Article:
Red River Valley |
directed by Feng Xiaoning
(China Century, 1996;
Knight Mediacom, 2003)
Red River Valley is one DVD in a series of Chinese films being released by the CCC (Celebration of Chinese Cinema). Their intent is to introduce English speakers to movies that have rarely, if ever, been seen outside of China. Directed by Feng Xiaoning at the Shanghai Film Studio, Red River Valley is part tragic love story, part war epic.
The focus of the film is Tibet as it was a century ago. The opening scenes depict ritualistic sacrifice to the gods. Han villagers are seen casting livestock into a raging river in hopes of assuaging the cause of a draught that has plagued their locale. Eventually, the villagers work their way up to human sacrifice. Before main character Snow Dawa (Ying Zhen) can be tossed in to the drink, she is saved by her brother. During their daring escape, she ends up in the river anyway. Again, Snow Dawa is rescued, but this time by an old Tibetan woman.
For the rest of the first hour, we see this young Han girl adapt easily to life in the steppes. The old woman has taken Dawa in as if she were her own blood relative. The lifestyle is basic and perhaps difficult, but the backdrop is breathtaking. Not to mention, Dawa has fallen in love with a local livestock herder (Shao Bing). But things are not all rosy. She has competition for his love from the local chief's daughter (Ning Jing). Unwittingly, Dawa one day discovers a pair of Englishmen on a "scientific expedition" who were caught up in an avalanche. Once rescued, they are allowed to go free by the authorities. One promptly retreats to India while the younger, more scholarly of the two remains behind for a time. Quite like Dawa, he falls in love with the landscape, people and lifestyle erroneously described by the West as uncivilized.
In the second hour, the viewer sees that saving two lives ultimately costs more than a thousand. The foreigners return with an army. The English plan to expand their empire in this last unclaimed territory before the Russians succeed in doing the same. Their pretext is to force the Tibetans to honor a treaty the British made with the Chinese regarding trade in the region. The Tibetans have refused to honor a treaty they didn't sign. The film gets fairly graphic as the British forces overwhelm the Tibetans with their superior firepower. I don't want to give away the end of the movie, so let me just say that karma catches up with all the characters involved.
Red River Valley has a lot going for it. The best aspect of the film is the cinematography. Shot entirely in Tibet, the landscape is very beautiful. Knowing that film does a bad job of projecting the majesty of scenery you see with your own eyes, the viewer can easily imagine how awe-inspiring the Himalayas must be in person. Red River Valley also does a good job of projecting a lot of emotion. The viewer can empathize with the plight of Tibetan people, as well as relate to the love connections between the individual characters. I liked the fact that for at least a short time, it seemed that people, regardless of their background (Tibetan, Han Chinese or English) can live together in peace and harmony if they wished. More powerful, however, is the despair caused by senseless death whether it be from ritualistic sacrifice, war or suicide.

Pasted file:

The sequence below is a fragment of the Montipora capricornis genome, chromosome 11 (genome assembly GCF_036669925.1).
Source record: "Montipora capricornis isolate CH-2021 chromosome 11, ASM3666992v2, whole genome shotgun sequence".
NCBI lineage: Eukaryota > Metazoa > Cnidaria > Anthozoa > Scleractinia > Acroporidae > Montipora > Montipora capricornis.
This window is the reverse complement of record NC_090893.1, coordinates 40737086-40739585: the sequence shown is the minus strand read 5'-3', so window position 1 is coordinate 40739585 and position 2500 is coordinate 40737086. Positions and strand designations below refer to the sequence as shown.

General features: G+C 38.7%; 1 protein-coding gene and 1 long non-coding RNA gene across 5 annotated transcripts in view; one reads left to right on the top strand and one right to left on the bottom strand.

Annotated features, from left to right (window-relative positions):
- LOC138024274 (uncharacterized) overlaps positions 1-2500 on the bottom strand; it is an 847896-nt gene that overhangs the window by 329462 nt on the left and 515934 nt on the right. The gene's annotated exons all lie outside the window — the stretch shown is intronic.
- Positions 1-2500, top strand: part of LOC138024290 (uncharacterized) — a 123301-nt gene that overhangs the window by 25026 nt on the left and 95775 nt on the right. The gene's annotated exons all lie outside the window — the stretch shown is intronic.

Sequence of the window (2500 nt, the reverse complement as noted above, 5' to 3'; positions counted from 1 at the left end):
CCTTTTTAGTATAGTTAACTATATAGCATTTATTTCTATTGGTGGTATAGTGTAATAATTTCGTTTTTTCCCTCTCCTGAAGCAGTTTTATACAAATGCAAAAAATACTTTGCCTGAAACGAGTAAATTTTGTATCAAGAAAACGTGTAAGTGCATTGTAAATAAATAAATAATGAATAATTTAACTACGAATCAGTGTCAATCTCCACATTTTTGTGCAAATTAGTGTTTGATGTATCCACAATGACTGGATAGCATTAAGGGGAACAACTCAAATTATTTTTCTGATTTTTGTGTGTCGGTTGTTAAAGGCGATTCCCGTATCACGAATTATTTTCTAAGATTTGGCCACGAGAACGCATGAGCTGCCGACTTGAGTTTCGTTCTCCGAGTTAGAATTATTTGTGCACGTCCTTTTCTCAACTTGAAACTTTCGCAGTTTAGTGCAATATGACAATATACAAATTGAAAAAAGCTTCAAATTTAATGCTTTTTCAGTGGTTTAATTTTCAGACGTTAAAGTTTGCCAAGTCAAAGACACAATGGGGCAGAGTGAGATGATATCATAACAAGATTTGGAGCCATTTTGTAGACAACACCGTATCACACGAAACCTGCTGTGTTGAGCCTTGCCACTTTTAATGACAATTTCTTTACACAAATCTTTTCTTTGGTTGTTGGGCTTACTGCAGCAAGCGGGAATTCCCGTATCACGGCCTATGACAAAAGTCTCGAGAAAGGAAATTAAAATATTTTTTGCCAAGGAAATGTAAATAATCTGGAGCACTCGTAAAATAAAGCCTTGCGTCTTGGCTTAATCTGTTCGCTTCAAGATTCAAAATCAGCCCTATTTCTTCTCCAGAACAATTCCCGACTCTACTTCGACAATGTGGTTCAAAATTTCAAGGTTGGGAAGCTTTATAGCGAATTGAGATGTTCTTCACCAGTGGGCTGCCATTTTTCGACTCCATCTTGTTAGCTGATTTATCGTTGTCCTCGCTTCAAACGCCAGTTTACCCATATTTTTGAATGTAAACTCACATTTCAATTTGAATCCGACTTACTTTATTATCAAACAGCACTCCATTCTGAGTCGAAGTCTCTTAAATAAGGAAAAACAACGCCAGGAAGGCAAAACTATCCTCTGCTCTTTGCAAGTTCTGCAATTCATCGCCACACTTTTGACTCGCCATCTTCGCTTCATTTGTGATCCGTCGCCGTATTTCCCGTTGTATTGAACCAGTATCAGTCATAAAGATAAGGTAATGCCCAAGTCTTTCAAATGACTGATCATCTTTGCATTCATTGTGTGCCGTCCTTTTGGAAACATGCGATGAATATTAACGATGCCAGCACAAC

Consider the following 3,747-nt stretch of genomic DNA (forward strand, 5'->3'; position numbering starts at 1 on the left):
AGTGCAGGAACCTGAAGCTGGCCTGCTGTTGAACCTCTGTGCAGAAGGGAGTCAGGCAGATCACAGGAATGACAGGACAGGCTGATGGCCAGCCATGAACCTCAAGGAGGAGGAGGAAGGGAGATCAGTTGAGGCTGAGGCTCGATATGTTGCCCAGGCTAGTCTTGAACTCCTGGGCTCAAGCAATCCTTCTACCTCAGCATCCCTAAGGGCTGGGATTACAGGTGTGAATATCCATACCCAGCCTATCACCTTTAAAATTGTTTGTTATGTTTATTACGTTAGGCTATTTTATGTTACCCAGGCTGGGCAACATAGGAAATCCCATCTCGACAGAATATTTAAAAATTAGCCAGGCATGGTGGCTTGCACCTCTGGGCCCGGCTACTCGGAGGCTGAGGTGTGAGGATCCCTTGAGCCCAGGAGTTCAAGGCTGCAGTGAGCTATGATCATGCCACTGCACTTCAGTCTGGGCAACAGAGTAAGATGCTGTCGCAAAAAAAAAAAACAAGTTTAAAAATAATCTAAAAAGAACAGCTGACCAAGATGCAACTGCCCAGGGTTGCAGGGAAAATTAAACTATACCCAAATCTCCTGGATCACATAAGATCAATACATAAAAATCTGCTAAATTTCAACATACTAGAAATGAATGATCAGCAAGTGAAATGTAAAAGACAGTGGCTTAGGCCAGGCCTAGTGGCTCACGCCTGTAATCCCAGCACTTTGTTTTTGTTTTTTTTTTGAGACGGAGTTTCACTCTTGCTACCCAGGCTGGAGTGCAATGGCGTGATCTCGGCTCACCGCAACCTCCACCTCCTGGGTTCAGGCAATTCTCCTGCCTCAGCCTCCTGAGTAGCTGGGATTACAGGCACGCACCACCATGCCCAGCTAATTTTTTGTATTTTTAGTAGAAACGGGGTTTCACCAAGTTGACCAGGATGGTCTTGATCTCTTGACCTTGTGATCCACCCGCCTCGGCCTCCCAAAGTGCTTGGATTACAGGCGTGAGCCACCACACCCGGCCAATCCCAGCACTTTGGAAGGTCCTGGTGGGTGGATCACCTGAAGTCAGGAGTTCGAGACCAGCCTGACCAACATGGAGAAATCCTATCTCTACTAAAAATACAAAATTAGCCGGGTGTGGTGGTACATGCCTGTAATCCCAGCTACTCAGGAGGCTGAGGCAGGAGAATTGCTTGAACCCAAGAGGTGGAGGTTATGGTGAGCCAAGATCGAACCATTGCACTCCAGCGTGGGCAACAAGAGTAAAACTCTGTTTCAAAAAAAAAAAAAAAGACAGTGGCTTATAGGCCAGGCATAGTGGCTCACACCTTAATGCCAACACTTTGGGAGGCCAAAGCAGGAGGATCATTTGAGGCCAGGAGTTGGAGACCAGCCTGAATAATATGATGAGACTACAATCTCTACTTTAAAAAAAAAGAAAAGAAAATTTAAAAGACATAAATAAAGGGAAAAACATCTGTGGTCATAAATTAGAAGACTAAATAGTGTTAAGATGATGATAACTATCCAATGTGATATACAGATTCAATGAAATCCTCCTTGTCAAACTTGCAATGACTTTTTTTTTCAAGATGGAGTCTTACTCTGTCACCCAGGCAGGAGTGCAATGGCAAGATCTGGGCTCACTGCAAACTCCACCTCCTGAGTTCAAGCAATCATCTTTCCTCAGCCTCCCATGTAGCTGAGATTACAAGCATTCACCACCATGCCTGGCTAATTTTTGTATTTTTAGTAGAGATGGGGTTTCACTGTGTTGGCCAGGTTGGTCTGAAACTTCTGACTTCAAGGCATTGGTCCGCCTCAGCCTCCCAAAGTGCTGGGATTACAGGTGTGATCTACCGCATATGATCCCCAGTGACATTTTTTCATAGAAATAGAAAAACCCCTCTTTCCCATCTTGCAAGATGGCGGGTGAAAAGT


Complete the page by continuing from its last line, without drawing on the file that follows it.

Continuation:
Unfortunately, Red River Valley contains a number of flaws. While Hollywood can certainly be blamed for pro-U.S., one-sided stories, this film has its share of Chinese propaganda. There is a scene that comes to mind of the local chief describing Tibet as one finger on the hand of China as if it has always been that way. (Yet earlier in the film, the Tibetans are saying they won't honor a treaty signed between the Chinese and British. Hmmmm).
The war scenes are intended to be serious, but I had to chuckle on several occasions. If you have ever seen the 1939 film Gunga Din, you will understand what I'm about to describe. On several occasions, simple six-shooters fire at least a dozen bullets in rapid succession without any reloading necessary. Also, a character might fire his weapon first to the right and then sweep his arm to his left, firing all the while. Switch to the enemy from the perspective of the shooter and watch the guy on the left drop, then the one on the right, followed immediately by the soldier in the middle. The wind on the Tibetan plateau must be very chaotic!
My main issue has to do with the spoken and written dialogue. Told mostly in Mandarin with English subtitles, the film also includes quite a bit of English dialogue (making it, perhaps, more accessible to viewers who do not care to read while watching a movie). Unfortunately, the CCC apparently did not view their DVDs after they put subtitles on them. The bottom line of text was cut in half so that I could only see the top portion of the letters (assuming they weren't off the left and right sides of the screen all together). The young Englishman's voice also changed twice in the film. His accent changed tone and more noticeably acquired a heavy Scottish burr for a few minutes both times. I can only imagine the dialogue changed after filming and the original actor was not around to overdub his work.
Other actors in the film include Buobuji, Paul H. Newman and Nicholas Love. Red River Valley has many reasons to recommend it -- the background view being the most prominent. It is also refreshing to see a film in which the white guy is the baddie for once. But for you nitpickers, there are going to be too many annoying aspects to allow you to enjoy the film for what it has to offer. If the CCC would improve the quality of the subtitles before release, that would help a lot!